Capital values of mass residential remain resilient in H1.
Price correction in Hong Kong’s commercial property leasing and investment markets will be less severe and will see green shoots of hope in the medium term, according to a JLL forecast.
JLL adds that capital values of mass residential remain resilient in H1; however, the rising unemployment rate will weigh on housing prices by the end of this year.
JLL Hong Kong head of markets Alex Barnes notes that leasing demand will remain subdued in H2 due to the weakened economy and grade A office rents will drop 20-25% this year, after dropping 13.2% over the last six months.
“Central rents will face the strongest downward pressure due to elevated vacancy, dropping 25-30% in 2020. The rental drop will be less severe in the second half,” he added.
In the office market, corporates are delaying decisions on office requirements due to the persisting uncertainty from the pandemic. New lettings in terms of floor area in the overall grade A office market dropped by 53% in the first half of this year as compared to the same period last year.
Furthermore, the overall grade A office market recorded a negative take-up of 1.42 million sqft, amongst the highest withdrawal in the overall market ever recorded. Meanwhile, leasing demand in decentralised submarkets fared better, benefitting from tenants seeking cost-effective offices to manage real estate costs amid uncertainty.
Vacancy rate in the overall grade A office market hiked to 7.6% due to the weakened leasing demand along with the ongoing decentralisation and consolidating/downsizing requirements.
Surrender space has reached an 18-year record high, amounting to 1.3 million sqft with 74% of the space located on Hong Kong Island, due to corporates’ cost cutting initiatives.
Moreover, Central’s grade A office rents dropped 17.6% in H1 to $100 per sqft, the sharpest rental fall among the office submarkets.
However, Barnes notes that secondary listing of PRC firms on the HKEx is expected to lead a pick-up in leasing demand in the city. Rental correction will also increase the city’s operational competitiveness and encourage medium-term growth for a number of industries who may otherwise be constrained by rental cost.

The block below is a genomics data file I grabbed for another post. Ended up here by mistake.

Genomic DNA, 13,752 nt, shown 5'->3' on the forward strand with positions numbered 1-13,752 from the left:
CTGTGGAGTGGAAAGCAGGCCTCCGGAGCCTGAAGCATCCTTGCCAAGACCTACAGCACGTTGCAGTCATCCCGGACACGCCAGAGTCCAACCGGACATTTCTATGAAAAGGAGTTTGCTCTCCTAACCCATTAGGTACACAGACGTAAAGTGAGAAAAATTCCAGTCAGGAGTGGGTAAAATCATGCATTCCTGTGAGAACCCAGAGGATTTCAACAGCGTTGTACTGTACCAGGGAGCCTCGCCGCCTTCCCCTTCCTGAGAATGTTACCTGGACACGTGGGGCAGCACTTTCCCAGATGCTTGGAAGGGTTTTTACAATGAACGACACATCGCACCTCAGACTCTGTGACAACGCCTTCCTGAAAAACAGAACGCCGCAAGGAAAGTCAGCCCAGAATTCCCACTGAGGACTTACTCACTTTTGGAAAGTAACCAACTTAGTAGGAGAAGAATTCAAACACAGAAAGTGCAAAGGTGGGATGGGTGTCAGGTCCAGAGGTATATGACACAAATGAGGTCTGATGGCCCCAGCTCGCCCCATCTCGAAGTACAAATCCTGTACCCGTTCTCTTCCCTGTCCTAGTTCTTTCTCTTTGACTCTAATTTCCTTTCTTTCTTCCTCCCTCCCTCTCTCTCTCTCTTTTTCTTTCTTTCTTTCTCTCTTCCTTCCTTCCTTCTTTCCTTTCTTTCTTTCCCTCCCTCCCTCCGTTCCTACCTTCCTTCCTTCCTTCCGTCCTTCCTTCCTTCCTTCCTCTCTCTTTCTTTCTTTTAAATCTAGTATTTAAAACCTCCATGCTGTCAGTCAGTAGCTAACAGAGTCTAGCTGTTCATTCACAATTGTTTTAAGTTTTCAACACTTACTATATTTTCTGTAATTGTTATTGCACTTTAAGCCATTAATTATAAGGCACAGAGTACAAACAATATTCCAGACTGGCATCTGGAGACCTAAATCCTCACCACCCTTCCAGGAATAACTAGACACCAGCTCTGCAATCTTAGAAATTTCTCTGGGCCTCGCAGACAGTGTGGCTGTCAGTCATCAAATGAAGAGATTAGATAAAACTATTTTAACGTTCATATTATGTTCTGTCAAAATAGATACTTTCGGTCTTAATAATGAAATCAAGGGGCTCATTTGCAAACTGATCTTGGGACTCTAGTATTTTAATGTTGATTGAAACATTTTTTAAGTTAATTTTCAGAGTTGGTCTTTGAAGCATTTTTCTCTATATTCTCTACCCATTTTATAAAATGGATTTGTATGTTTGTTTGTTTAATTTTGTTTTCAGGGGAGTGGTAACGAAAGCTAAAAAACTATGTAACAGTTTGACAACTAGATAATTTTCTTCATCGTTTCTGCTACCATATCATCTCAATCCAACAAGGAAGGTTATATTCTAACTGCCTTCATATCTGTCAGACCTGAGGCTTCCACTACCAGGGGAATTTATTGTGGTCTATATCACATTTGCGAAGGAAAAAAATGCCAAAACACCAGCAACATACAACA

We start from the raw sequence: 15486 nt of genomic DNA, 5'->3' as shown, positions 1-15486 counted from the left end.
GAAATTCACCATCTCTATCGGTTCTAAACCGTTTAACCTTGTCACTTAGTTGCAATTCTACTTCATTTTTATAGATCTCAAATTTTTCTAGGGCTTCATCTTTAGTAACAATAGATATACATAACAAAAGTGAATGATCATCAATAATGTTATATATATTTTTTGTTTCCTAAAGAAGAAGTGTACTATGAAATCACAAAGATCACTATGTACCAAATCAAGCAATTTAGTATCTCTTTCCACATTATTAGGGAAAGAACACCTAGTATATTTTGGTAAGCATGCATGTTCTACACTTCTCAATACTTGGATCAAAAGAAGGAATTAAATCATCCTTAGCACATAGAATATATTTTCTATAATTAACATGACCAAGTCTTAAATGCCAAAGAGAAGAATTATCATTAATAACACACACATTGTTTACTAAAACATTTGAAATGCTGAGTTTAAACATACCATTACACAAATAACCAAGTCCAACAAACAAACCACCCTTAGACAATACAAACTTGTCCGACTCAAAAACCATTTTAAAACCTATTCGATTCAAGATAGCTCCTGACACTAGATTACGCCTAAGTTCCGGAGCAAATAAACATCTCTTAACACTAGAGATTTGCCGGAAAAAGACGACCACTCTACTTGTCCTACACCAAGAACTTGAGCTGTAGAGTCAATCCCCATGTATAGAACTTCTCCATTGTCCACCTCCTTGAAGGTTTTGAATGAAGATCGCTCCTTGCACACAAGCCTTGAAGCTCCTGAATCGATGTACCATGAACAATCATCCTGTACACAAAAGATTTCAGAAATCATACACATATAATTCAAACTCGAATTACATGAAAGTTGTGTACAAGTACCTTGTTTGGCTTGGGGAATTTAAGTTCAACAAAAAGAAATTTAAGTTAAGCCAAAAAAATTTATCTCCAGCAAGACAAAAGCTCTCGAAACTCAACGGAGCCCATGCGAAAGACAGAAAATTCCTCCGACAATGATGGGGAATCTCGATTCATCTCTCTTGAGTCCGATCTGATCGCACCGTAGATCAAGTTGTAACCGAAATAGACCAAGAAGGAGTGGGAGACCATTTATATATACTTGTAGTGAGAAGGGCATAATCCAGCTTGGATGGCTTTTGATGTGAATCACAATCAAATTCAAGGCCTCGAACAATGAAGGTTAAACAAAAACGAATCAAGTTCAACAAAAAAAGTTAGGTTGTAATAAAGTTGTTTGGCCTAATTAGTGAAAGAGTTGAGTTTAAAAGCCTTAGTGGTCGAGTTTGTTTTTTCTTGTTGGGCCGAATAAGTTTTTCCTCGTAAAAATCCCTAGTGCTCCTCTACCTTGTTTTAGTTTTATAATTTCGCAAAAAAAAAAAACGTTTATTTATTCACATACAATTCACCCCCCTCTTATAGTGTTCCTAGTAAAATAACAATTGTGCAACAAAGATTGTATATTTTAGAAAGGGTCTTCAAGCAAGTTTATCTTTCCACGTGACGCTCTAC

Meanwhile in the retail market, total visitor arrivals plunged 88.2% YoY in the first five months and even hit the historic low of about 4,000 in April due to the travel restrictions and quarantine measures.
Retail sales of jewellery and watches dropped 67% YoY during the first five months of the year, the sharpest fall in the retail market. Only the retail sales of supermarkets recorded growth during the period.
Moreover, hiking vacancy pressure has led the rents of high street shops in the four major shopping districts to drop 26.5% in H1. Rents of prime shopping malls also dropped 20.8% during the same period.
JLL Hong Kong head of retail Oliver Tong notes that the leasing demand will remain weak in the H2 but mass to mid-market operators from overseas remain keen to expand in Hong Kong, whilst luxury retailers will continue to consolidate their portfolio or relocate for cost-efficiency.
The retail market is said to rely on local spending and high street shops rents are expected to drop 35% to 40% this year, whilst prime shopping centre rents will drop 25% to 30%.
“In the medium to long run, we expect to see a more diverse and healthy market environment, where retailers and landlords will further develop exciting concepts to create better customer experience, bringing the Hong Kong retail scene to the next level,” he added.
Meanwhile in the residential market, luxury residential capital values were largely flat in Q2, yet there were very limited transactions in the market compared to historic levels. Only an average of 561 residential dwellings worth over $20m changed hands per quarter H1. This is compared to an average of 710 per quarter in 2019.
Rents have also dropped 6.5% in the first half amidst notable decline in expatriate demand and downgrading tenant trends.
Mass residential prices are expected to drop 5% to 10% this year, whilst the capital values of luxury residential will drop 10% to 15%, said Joseph Tsang, chairman and head of capital markets at JLL in Hong Kong.
In the investment market, total investment volumes of commercial properties worth $20m and above plunged 63% YoY to $20.6b in H1. About 58% of the investment volumes were retail properties lifted by a few large asset disposal transactions by portfolio landlords.
Further, total investment volumes of office properties plummeted 91% to $3.11b as the bid-offer gap has widened under an uncertain market outlook.
Grade A office investment appeal waned as rental decline sharpened whilst capital values fell 14.1% in H1.
Off thin transaction volumes, capital values of high street shops fell 24% in H1. High street shops' rental values and capital values have already undergone substantial correction and are bottoming.
Tsang adds that the sentiment in the investment market will remain weak in H2 due to the pandemic, increasing East-West tension and weak economy.
Capital values of high street shops are expected to drop 35-40% this year, whilst capital values of grade A offices will fall 20-25%. The impact on prime warehouses would be moderate, whilst its capital values will only drop 5-10% in 2020, she notes.
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